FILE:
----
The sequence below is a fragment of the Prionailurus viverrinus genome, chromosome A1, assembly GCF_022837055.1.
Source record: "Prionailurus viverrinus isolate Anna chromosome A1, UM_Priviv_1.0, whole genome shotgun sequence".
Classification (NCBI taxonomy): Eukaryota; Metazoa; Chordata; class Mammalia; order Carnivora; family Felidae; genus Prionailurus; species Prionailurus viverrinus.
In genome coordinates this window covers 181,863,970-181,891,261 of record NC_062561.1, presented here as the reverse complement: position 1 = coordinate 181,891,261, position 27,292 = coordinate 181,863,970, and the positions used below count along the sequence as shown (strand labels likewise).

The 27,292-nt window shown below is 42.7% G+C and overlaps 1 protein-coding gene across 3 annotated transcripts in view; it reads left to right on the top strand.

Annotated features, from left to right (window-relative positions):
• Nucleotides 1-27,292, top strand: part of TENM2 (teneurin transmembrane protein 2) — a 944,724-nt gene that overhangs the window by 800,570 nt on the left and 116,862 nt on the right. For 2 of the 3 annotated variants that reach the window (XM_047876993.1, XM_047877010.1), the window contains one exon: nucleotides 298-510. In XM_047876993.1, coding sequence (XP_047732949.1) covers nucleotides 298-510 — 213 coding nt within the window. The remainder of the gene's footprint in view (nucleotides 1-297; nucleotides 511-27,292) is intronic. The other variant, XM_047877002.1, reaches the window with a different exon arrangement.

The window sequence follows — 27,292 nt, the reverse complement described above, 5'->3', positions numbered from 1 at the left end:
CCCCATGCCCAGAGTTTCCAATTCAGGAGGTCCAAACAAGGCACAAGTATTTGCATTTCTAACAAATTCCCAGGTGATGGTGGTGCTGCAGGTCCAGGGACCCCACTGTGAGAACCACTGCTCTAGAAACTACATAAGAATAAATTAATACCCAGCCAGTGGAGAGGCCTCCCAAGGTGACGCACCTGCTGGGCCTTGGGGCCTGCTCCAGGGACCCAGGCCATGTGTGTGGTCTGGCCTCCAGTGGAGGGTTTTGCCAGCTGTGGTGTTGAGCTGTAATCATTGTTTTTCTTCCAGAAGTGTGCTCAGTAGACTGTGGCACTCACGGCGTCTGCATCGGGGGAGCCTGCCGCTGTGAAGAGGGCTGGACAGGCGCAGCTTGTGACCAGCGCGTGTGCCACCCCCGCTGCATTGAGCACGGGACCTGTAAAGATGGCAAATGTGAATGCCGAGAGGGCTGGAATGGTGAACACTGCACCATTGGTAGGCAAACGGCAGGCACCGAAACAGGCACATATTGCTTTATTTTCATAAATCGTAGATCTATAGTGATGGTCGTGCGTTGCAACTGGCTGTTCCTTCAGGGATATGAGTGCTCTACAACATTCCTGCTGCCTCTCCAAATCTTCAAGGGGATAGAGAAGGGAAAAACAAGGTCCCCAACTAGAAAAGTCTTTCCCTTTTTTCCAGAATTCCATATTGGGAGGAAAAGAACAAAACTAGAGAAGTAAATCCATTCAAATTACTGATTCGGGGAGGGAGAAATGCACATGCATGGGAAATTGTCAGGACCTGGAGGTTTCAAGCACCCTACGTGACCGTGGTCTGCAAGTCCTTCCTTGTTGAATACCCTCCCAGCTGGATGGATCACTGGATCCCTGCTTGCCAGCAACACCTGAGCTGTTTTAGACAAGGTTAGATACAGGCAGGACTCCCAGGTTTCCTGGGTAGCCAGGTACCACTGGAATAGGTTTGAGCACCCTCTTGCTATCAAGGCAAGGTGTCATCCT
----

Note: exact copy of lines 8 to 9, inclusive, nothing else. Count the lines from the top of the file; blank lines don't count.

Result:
The window sequence follows — 27,292 nt, the reverse complement described above, 5'->3', positions numbered from 1 at the left end:
CCCCATGCCCAGAGTTTCCAATTCAGGAGGTCCAAACAAGGCACAAGTATTTGCATTTCTAACAAATTCCCAGGTGATGGTGGTGCTGCAGGTCCAGGGACCCCACTGTGAGAACCACTGCTCTAGAAACTACATAAGAATAAATTAATACCCAGCCAGTGGAGAGGCCTCCCAAGGTGACGCACCTGCTGGGCCTTGGGGCCTGCTCCAGGGACCCAGGCCATGTGTGTGGTCTGGCCTCCAGTGGAGGGTTTTGCCAGCTGTGGTGTTGAGCTGTAATCATTGTTTTTCTTCCAGAAGTGTGCTCAGTAGACTGTGGCACTCACGGCGTCTGCATCGGGGGAGCCTGCCGCTGTGAAGAGGGCTGGACAGGCGCAGCTTGTGACCAGCGCGTGTGCCACCCCCGCTGCATTGAGCACGGGACCTGTAAAGATGGCAAATGTGAATGCCGAGAGGGCTGGAATGGTGAACACTGCACCATTGGTAGGCAAACGGCAGGCACCGAAACAGGCACATATTGCTTTATTTTCATAAATCGTAGATCTATAGTGATGGTCGTGCGTTGCAACTGGCTGTTCCTTCAGGGATATGAGTGCTCTACAACATTCCTGCTGCCTCTCCAAATCTTCAAGGGGATAGAGAAGGGAAAAACAAGGTCCCCAACTAGAAAAGTCTTTCCCTTTTTTCCAGAATTCCATATTGGGAGGAAAAGAACAAAACTAGAGAAGTAAATCCATTCAAATTACTGATTCGGGGAGGGAGAAATGCACATGCATGGGAAATTGTCAGGACCTGGAGGTTTCAAGCACCCTACGTGACCGTGGTCTGCAAGTCCTTCCTTGTTGAATACCCTCCCAGCTGGATGGATCACTGGATCCCTGCTTGCCAGCAACACCTGAGCTGTTTTAGACAAGGTTAGATACAGGCAGGACTCCCAGGTTTCCTGGGTAGCCAGGTACCACTGGAATAGGTTTGAGCACCCTCTTGCTATCAAGGCAAGGTGTCATCCT